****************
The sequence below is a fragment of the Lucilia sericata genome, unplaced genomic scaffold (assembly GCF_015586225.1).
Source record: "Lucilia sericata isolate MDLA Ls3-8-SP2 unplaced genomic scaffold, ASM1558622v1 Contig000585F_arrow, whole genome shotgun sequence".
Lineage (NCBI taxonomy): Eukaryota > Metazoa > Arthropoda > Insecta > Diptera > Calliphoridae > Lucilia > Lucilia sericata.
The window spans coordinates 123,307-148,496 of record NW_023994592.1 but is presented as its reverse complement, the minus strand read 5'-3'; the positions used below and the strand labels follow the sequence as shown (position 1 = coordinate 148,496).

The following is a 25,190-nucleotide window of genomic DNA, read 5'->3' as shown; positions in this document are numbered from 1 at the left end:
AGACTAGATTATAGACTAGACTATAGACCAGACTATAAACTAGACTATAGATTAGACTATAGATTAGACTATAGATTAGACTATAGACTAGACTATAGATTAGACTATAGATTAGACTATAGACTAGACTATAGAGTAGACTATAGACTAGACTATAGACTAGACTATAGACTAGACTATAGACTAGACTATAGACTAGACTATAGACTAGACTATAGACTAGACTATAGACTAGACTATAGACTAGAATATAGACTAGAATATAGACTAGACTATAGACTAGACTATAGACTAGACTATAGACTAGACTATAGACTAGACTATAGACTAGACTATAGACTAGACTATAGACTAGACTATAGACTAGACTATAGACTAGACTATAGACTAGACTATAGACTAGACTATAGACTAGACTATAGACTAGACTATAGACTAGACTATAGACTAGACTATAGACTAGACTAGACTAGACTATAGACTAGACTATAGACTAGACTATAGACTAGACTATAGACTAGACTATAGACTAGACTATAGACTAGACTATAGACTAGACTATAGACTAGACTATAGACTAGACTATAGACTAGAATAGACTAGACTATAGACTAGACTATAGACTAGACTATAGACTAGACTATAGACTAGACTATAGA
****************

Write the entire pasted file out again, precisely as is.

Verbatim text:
The sequence below is a fragment of the Lucilia sericata genome, unplaced genomic scaffold (assembly GCF_015586225.1).
Source record: "Lucilia sericata isolate MDLA Ls3-8-SP2 unplaced genomic scaffold, ASM1558622v1 Contig000585F_arrow, whole genome shotgun sequence".
Lineage (NCBI taxonomy): Eukaryota > Metazoa > Arthropoda > Insecta > Diptera > Calliphoridae > Lucilia > Lucilia sericata.
The window spans coordinates 123,307-148,496 of record NW_023994592.1 but is presented as its reverse complement, the minus strand read 5'-3'; the positions used below and the strand labels follow the sequence as shown (position 1 = coordinate 148,496).

The following is a 25,190-nucleotide window of genomic DNA, read 5'->3' as shown; positions in this document are numbered from 1 at the left end:
AGACTAGATTATAGACTAGACTATAGACCAGACTATAAACTAGACTATAGATTAGACTATAGATTAGACTATAGATTAGACTATAGACTAGACTATAGATTAGACTATAGATTAGACTATAGACTAGACTATAGAGTAGACTATAGACTAGACTATAGACTAGACTATAGACTAGACTATAGACTAGACTATAGACTAGACTATAGACTAGACTATAGACTAGACTATAGACTAGACTATAGACTAGAATATAGACTAGAATATAGACTAGACTATAGACTAGACTATAGACTAGACTATAGACTAGACTATAGACTAGACTATAGACTAGACTATAGACTAGACTATAGACTAGACTATAGACTAGACTATAGACTAGACTATAGACTAGACTATAGACTAGACTATAGACTAGACTATAGACTAGACTATAGACTAGACTATAGACTAGACTATAGACTAGACTAGACTAGACTATAGACTAGACTATAGACTAGACTATAGACTAGACTATAGACTAGACTATAGACTAGACTATAGACTAGACTATAGACTAGACTATAGACTAGACTATAGACTAGACTATAGACTAGAATAGACTAGACTATAGACTAGACTATAGACTAGACTATAGACTAGACTATAGACTAGACTATAGA